• evaluate and analyze geographic problems and their solutions.
  • list and describe at least three career options for geographers.

Career Information

The opportunities for geographers are as varied as the scope of geography itself. Geographers are found throughout the public and private sector, though rarely in positions with the title of Geographer. When combined with appropriate internships and/or other work experience, a baccalaureate degree in geography is excellent preparation for careers in natural resource management, environmental consulting, urban and regional planning, and elementary and secondary teaching. Geographic skills and knowledge are also quite valuable in diverse fields such as real estate, marketing, and demography.

Certificate of Achievement

Geographic Information Systems (GIS) Certificate

Geographic Information Systems (GIS) are collections of computers, software applications, and personnel used to capture, store, transform, manage, analyze, and display spatial information. This powerful technology has a wide range of applications in planning and management by government agencies, business, and industry. The certificate provides a solid technical background in GIS concepts and applications including database design, the Global Positioning System (GPS), cartography, GIS programming, spatial analysis, and interdisciplinary applications of the technology. Completion of the certificate requires practical work experience in GIS.

Certificate Requirements

Course Code Course Title Units
GEOG 330 Introduction to Geographic Information Systems 3
GEOG 334 Introduction to GIS Software Applications 3
GEOG 340 Cartographic Design for GIS 3
GEOG 342 Introduction to Remote Sensing and Digital Image Processing 3
GEOG 344 Spatial Analysis and Modeling in GIS 3
GEOG 350 Data Acquisition in GIS 3
GEOG 354 Introduction to the Global Positioning System (GPS) 1.5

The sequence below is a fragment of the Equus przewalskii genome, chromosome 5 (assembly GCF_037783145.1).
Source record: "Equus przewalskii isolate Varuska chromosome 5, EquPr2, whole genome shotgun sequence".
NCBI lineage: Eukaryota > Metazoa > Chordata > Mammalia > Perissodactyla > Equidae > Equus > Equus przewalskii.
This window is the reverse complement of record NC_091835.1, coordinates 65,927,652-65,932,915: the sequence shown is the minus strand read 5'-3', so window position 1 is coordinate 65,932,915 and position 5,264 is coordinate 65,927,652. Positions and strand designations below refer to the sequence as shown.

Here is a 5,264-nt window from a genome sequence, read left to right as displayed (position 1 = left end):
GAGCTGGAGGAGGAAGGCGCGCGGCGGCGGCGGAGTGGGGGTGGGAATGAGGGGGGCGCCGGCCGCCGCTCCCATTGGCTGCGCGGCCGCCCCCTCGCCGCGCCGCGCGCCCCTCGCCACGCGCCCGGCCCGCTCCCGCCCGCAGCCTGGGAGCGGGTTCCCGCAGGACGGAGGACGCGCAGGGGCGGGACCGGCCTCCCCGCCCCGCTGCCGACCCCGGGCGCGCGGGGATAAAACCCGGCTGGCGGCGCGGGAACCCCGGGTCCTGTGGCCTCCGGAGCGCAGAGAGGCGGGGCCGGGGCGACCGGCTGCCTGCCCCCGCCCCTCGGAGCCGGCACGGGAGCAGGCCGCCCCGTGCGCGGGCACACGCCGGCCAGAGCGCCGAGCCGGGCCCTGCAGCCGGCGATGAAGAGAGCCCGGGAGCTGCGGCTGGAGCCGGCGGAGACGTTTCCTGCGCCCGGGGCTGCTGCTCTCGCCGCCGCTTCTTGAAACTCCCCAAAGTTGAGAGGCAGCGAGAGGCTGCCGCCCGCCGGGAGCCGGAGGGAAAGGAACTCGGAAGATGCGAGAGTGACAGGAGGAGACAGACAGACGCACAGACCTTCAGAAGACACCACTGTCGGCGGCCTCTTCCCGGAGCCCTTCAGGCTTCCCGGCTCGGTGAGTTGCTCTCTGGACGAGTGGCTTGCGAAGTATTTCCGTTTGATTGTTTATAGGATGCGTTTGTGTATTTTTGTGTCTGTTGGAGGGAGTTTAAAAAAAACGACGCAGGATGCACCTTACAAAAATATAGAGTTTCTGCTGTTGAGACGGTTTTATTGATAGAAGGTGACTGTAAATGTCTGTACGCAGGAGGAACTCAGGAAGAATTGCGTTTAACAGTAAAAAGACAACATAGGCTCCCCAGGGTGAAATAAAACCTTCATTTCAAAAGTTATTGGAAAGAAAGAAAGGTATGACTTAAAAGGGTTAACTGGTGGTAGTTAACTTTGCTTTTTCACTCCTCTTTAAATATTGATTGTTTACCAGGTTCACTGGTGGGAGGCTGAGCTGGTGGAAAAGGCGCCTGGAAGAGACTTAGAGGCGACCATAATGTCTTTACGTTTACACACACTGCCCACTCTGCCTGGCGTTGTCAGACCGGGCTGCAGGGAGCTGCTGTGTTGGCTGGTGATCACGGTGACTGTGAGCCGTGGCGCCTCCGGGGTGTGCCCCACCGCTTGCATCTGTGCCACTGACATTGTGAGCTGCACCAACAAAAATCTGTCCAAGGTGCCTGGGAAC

GEOG 360 Database Design and Management in GIS 3
GEOG 498 Work Experience in Geography 1 -4
A minimum of 6 units from the following: 6
GEOG 362 Advanced Database Design and Management in GIS (3)
GEOG 375 Introduction to GIS Programming (3)
GEOG 385 Introduction to Web Based GIS Application Development (3)
Total Units: 29.5 - 32.5

Student Learning Outcomes

Upon completion of this program, the student will be able to:

  • assess and describe fundamental aspects of geographic information and scale, with specific reference to raster and vector digital spatial data models used to represent such information.
  • evaluate and compile various types of spatial data, with specific attention to geospatial metadata, data quality, and identification of the most appropriate data type for use in a specific GIS application.
  • compare and contrast the variety of available coordinate systems, map projections, and datums, and choose the appropriate variety for a specific GIS application.
  • originate, classify, edit, and manage digital spatial data using various techniques (e.g., manual, scan, and on-screen digitizing, computer-assisted drafting, GPS, etc.).
  • design, synthesize, validate, optimize, and manage spatial attribute tables and databases.